The Stonewall Inn was originally a pair of brick buildings that housed stables, then a bakery, on Christopher Street in Manhattan's West Village (the western part of Greenwich Village). The Stonewall Inn Restaurant opened at the location in 1934.
But since the laws of the era made being gay in public practically illegal, and many bars refused to serve LGBTQ people, organized crime figures saw an opportunity to exploit a market that wasn't being served by legal establishments. So, in 1967, a small group of Mafia-connected investors opened the Stonewall as a gay bar. In fact, several gay clubs and bars in New York City in the '60s had Mafia owners.
Primarily gay men went to the Stonewall Inn, although lesbians and transgender people did as well. There was an informal segregation between the main bar, populated by masculine gay men, and the back room's dance floor, home to the queens and other LGBTQ groups that were more vulnerable or held a lesser status according to contemporary stigmas. It was a multiethnic crowd.
But despite the bar's popularity, its Mafia connections created a lot of tension. It's likely the owners dealt drugs and operated a prostitution ring out of the Stonewall, and it was no secret that they paid bribes to the cops of the 6th Precinct to look the other way. There's evidence that at least one Mafia-connected owner, Ed "The Skull" Murphy, ran a homosexual blackmail racket. Taking advantage of the oppressive, secretive life of LGBTQ people at the time, he would obtain incriminating photographs and coerce them into making big payoffs to avoid being outed. The owners also didn't invest a lot of money or effort into the Stonewall Inn. It was a grimy, dark place, and the drinks were usually watered down [source: Carter].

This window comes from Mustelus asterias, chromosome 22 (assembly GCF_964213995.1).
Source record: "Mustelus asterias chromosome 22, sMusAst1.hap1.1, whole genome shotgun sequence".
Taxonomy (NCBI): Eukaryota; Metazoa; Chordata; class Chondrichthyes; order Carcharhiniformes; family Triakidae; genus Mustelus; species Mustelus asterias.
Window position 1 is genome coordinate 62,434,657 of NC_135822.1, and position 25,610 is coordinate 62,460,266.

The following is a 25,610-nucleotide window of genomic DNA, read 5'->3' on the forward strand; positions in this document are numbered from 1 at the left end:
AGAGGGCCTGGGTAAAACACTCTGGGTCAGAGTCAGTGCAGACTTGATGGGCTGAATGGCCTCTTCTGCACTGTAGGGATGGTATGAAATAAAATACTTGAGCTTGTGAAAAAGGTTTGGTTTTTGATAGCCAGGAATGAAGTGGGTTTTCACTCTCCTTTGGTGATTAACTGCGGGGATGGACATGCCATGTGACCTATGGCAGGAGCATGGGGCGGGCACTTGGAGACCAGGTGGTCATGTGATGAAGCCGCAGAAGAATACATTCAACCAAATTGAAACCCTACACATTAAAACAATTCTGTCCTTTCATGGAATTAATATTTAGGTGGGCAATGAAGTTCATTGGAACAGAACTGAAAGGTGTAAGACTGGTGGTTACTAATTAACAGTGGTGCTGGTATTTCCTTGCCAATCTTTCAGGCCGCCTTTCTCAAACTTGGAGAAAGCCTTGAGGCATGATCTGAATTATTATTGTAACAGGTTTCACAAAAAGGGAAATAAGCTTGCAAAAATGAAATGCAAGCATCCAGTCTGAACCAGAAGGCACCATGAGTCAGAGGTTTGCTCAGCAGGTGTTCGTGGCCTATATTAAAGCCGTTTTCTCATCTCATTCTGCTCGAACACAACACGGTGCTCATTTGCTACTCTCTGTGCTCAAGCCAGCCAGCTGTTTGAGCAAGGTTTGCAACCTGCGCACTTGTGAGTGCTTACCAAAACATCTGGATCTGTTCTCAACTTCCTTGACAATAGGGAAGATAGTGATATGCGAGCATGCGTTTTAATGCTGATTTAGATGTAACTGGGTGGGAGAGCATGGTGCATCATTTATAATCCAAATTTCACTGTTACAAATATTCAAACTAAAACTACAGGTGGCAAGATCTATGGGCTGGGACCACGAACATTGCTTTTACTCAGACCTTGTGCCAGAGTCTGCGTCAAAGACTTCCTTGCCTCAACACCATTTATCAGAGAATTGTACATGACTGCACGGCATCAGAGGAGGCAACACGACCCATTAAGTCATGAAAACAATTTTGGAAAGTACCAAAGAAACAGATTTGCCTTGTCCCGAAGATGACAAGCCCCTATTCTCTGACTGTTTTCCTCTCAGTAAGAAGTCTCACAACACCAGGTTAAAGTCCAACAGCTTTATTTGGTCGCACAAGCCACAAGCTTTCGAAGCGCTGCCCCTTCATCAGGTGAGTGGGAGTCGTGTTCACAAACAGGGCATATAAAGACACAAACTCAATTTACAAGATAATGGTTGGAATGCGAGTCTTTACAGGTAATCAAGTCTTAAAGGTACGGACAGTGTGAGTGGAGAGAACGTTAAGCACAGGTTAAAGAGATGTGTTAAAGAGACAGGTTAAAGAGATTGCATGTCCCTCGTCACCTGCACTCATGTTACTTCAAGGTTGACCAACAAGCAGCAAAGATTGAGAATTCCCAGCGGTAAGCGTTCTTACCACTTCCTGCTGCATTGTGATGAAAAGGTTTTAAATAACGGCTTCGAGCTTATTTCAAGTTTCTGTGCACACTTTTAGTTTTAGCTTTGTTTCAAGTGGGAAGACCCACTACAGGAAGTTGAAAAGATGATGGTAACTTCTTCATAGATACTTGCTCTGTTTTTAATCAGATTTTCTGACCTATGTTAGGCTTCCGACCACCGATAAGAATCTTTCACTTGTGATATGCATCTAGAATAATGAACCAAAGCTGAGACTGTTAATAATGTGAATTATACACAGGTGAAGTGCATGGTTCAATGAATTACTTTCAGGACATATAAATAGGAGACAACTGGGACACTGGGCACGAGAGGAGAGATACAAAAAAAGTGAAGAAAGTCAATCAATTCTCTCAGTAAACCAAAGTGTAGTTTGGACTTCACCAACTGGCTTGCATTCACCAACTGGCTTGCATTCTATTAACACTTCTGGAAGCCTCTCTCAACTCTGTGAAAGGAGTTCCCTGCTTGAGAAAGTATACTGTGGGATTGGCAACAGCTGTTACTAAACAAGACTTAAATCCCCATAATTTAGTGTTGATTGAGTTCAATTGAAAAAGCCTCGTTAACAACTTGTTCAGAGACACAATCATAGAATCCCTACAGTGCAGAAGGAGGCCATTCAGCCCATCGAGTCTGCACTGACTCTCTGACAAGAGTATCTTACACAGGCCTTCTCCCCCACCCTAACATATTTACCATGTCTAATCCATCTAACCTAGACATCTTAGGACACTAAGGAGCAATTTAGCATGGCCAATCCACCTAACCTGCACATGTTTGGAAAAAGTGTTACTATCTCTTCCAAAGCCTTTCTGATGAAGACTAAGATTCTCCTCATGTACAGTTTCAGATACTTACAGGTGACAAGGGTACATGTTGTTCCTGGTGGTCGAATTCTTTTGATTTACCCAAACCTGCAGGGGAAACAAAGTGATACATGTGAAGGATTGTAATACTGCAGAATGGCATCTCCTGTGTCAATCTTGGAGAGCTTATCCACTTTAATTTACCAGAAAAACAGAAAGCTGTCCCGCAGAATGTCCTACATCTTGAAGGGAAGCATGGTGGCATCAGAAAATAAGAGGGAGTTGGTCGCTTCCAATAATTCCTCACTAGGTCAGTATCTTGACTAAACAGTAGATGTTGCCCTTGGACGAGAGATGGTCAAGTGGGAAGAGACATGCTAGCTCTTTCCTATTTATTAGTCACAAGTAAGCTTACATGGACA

Even with its flaws, the Stonewall Inn was a refuge for LGBTQ people. It was one of the few places where they could be accepted and feel relatively safe from harassment, even if only for a few hours of dancing to Motown hits. June 28, 1969, the day the Stonewall riots occurred, was no exception — until the police showed up a little after 1 a.m.